More than two-thirds of mortgage holders say they have or will cut back their overall spending due to the increased cost of mortgage repayments.
Just 22% say they overpay on their mortgages, down from 42% two years ago. However, there’s an important caveat: the number of people overpaying dropped to just 14% at the time Auckland was plunged into its four-month lockdown. This suggests Kiwis buckled down on their finances at that time given the uncertainties.
It’s been a tumultuous couple of years in the property market. Property prices have slumped from eye-watering highs, with the peak to trough fall expected to hit 20-25% by late this year.
While property prices have dropped, mortgage rates have nearly tripled, and lenders’ affordability scrutiny has increased.
Many hopeful first home buyers have had their dreams crushed. There are some signs they are returning to the market, but only slowly.
The report shows that an average two-year fixed mortgage now sits at 6.7%, up from 2.63% two years ago, meaning monthly repayments on a $500,000 mortgage have risen from $2276 to $3439 and for a $750,000 mortgage from $3414 to $5158.
While households have found it difficult to absorb these extra costs plus the rising costs of basics, such as food, many mortgage holders have prepared themselves for the pain of much higher repayments.
Two thirds, or 66%, of mortgage holders say they have, or will, cut back on essential and non-essential items due to refinancing their mortgages.
This figure is split between 45% curtailing spending on non-essential items like dining out, entertainment and fashion, and 21% who are pulling back on essential items, such as groceries, electricity and phone usage.
Of those pulling back on essential items, mortgage holders in their thirties are suffering the most; more than a quarter, or 26%, say they have, or plan to, cut back their spending as a result of mortgage rate increases. This compares to 23% of those in their forties.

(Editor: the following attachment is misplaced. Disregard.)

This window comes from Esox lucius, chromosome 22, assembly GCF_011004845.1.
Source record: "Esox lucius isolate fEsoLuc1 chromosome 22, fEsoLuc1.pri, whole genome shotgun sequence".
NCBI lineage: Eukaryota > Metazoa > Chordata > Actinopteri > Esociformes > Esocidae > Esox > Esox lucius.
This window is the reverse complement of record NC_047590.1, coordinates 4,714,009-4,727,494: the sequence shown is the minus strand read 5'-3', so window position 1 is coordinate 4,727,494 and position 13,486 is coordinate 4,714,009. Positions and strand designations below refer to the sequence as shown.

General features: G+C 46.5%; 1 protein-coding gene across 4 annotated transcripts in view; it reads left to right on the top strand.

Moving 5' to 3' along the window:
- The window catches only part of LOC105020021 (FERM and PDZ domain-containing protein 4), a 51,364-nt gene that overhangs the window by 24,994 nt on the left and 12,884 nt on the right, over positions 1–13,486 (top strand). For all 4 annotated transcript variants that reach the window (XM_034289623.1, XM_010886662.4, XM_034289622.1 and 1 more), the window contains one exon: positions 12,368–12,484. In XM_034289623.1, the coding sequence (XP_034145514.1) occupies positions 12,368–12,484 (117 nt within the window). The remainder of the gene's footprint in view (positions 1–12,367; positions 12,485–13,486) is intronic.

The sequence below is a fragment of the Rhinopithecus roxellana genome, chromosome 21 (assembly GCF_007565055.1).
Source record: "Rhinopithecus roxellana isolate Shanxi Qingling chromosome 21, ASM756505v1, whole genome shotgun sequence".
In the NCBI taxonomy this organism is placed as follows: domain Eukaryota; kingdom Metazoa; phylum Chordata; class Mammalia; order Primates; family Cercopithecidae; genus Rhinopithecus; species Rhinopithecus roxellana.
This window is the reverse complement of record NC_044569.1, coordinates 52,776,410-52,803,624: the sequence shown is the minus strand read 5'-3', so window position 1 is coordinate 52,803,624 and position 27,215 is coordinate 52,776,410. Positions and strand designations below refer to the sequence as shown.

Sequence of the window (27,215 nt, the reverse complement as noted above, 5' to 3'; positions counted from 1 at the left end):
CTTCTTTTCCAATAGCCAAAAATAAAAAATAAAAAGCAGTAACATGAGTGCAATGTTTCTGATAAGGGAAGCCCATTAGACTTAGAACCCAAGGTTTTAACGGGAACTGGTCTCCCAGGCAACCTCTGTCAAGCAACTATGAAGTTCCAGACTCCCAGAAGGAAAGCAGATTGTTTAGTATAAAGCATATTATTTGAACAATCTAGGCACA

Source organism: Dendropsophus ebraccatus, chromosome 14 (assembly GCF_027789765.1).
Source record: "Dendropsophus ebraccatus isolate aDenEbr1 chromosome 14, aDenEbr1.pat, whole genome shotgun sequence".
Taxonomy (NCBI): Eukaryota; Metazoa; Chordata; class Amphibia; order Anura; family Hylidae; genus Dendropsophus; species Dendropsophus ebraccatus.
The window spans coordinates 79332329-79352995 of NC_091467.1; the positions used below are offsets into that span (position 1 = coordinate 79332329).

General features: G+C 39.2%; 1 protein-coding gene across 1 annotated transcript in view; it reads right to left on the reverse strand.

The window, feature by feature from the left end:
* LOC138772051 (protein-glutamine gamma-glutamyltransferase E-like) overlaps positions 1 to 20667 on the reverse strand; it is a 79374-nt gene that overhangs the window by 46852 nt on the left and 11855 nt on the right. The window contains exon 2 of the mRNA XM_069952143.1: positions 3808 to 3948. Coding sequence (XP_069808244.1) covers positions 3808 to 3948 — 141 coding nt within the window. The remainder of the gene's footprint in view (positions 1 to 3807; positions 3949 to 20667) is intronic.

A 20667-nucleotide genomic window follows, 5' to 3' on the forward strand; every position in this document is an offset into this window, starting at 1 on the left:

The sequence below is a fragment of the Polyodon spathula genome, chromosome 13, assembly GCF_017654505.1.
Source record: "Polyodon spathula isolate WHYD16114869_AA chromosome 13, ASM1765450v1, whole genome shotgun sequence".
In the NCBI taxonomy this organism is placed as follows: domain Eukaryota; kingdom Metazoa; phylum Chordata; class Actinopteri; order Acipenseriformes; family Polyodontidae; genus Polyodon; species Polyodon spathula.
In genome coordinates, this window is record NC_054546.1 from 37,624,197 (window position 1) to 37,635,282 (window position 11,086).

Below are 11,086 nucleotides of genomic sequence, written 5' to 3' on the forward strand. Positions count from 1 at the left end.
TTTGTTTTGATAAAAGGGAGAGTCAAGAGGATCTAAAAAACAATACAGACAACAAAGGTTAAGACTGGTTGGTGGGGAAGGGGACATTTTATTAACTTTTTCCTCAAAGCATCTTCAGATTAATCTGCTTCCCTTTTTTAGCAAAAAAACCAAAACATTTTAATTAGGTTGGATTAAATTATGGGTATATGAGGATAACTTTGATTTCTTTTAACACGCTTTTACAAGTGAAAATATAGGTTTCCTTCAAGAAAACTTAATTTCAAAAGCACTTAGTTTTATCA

And more Kiwis, across a wider age bracket, are cutting back on non-essentials. More than half (54%) of under-thirties say they’re reducing their spending, dropping to 52% of those in their thirties, and 41% of people in their forties.
Not so rich
Mortgage holders are not feeling asset-rich, either. Only 27% of those surveyed say their homes earned more than they did from wages due to capital gains, down from nearly half (48%) two years ago. This figure is set to drop further, as house prices will possibly have further double-digit drops during 2023.
Those surveyed appear to have become more confident in their budgeting abilities, despite rising costs and payday-to-payday living.
This may be a result of the cost of living crisis or, perhaps, people have simply gotten smarter at making ends meet. Either way, more than 60% now say they are living within their financial means, a notable improvement from two years ago when only 44% said the same.
More frugal behaviour is evident as people age; 59% of 18- to 29-year-olds say they live within their means, but 70% of those over 70 say the same.
However, budgeting is clearly tight for many Kiwis with 52% admitting they live payday to payday; 60% of those in the youngest age bracket, dropping to 35% for those over 70. Nearly half of respondents (47%) say they don’t have enough put away to survive for two months without an income, but this is an improvement on two years ago, when 72% felt they did not have the same financial buffer.
The number of borrowers changing mortgage lenders for cheaper rates remains low.
This reflects the difficulty of shifting lenders in the existing environment, where lending applications are heavily scrutinised, and banks are stress-testing applicants at near double-digit rates.